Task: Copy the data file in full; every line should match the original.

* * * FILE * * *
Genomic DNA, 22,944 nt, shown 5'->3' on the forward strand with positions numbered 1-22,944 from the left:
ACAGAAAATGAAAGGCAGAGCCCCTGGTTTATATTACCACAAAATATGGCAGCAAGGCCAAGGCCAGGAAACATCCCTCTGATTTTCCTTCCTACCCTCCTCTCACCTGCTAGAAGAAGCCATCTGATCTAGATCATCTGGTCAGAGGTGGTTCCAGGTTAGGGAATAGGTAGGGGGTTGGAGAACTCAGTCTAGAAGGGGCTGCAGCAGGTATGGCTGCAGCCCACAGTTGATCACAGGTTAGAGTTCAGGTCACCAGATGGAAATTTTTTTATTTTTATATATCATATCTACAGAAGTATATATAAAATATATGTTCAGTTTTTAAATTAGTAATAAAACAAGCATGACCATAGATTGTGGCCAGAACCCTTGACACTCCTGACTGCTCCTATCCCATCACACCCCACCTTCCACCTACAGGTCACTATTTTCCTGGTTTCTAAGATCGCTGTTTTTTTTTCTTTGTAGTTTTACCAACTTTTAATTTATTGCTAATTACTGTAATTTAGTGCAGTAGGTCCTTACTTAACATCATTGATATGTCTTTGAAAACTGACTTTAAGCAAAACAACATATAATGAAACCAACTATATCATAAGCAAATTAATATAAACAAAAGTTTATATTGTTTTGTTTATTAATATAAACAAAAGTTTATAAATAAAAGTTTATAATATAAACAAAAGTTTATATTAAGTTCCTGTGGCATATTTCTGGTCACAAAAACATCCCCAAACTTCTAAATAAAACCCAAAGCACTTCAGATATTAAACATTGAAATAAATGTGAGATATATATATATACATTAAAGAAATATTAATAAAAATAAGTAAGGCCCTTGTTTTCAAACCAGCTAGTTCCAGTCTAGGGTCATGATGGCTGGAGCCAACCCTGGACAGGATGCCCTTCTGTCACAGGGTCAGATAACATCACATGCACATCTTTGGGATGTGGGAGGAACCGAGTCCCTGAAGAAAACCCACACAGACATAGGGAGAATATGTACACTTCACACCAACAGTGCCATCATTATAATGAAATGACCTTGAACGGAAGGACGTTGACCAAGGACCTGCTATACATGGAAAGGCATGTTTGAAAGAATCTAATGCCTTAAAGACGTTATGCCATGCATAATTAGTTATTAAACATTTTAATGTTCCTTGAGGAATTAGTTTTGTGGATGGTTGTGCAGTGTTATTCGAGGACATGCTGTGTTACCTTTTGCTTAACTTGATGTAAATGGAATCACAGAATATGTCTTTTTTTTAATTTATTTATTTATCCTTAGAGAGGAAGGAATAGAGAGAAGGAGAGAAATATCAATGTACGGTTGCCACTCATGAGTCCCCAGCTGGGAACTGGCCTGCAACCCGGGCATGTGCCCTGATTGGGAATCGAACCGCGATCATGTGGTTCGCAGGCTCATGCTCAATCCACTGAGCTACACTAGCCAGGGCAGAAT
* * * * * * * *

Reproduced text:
Genomic DNA, 22,944 nt, shown 5'->3' on the forward strand with positions numbered 1-22,944 from the left:
ACAGAAAATGAAAGGCAGAGCCCCTGGTTTATATTACCACAAAATATGGCAGCAAGGCCAAGGCCAGGAAACATCCCTCTGATTTTCCTTCCTACCCTCCTCTCACCTGCTAGAAGAAGCCATCTGATCTAGATCATCTGGTCAGAGGTGGTTCCAGGTTAGGGAATAGGTAGGGGGTTGGAGAACTCAGTCTAGAAGGGGCTGCAGCAGGTATGGCTGCAGCCCACAGTTGATCACAGGTTAGAGTTCAGGTCACCAGATGGAAATTTTTTTATTTTTATATATCATATCTACAGAAGTATATATAAAATATATGTTCAGTTTTTAAATTAGTAATAAAACAAGCATGACCATAGATTGTGGCCAGAACCCTTGACACTCCTGACTGCTCCTATCCCATCACACCCCACCTTCCACCTACAGGTCACTATTTTCCTGGTTTCTAAGATCGCTGTTTTTTTTTCTTTGTAGTTTTACCAACTTTTAATTTATTGCTAATTACTGTAATTTAGTGCAGTAGGTCCTTACTTAACATCATTGATATGTCTTTGAAAACTGACTTTAAGCAAAACAACATATAATGAAACCAACTATATCATAAGCAAATTAATATAAACAAAAGTTTATATTGTTTTGTTTATTAATATAAACAAAAGTTTATAAATAAAAGTTTATAATATAAACAAAAGTTTATATTAAGTTCCTGTGGCATATTTCTGGTCACAAAAACATCCCCAAACTTCTAAATAAAACCCAAAGCACTTCAGATATTAAACATTGAAATAAATGTGAGATATATATATATACATTAAAGAAATATTAATAAAAATAAGTAAGGCCCTTGTTTTCAAACCAGCTAGTTCCAGTCTAGGGTCATGATGGCTGGAGCCAACCCTGGACAGGATGCCCTTCTGTCACAGGGTCAGATAACATCACATGCACATCTTTGGGATGTGGGAGGAACCGAGTCCCTGAAGAAAACCCACACAGACATAGGGAGAATATGTACACTTCACACCAACAGTGCCATCATTATAATGAAATGACCTTGAACGGAAGGACGTTGACCAAGGACCTGCTATACATGGAAAGGCATGTTTGAAAGAATCTAATGCCTTAAAGACGTTATGCCATGCATAATTAGTTATTAAACATTTTAATGTTCCTTGAGGAATTAGTTTTGTGGATGGTTGTGCAGTGTTATTCGAGGACATGCTGTGTTACCTTTTGCTTAACTTGATGTAAATGGAATCACAGAATATGTCTTTTTTTTAATTTATTTATTTATCCTTAGAGAGGAAGGAATAGAGAGAAGGAGAGAAATATCAATGTACGGTTGCCACTCATGAGTCCCCAGCTGGGAACTGGCCTGCAACCCGGGCATGTGCCCTGATTGGGAATCGAACCGCGATCATGTGGTTCGCAGGCTCATGCTCAATCCACTGAGCTACACTAGCCAGGGCAGAAT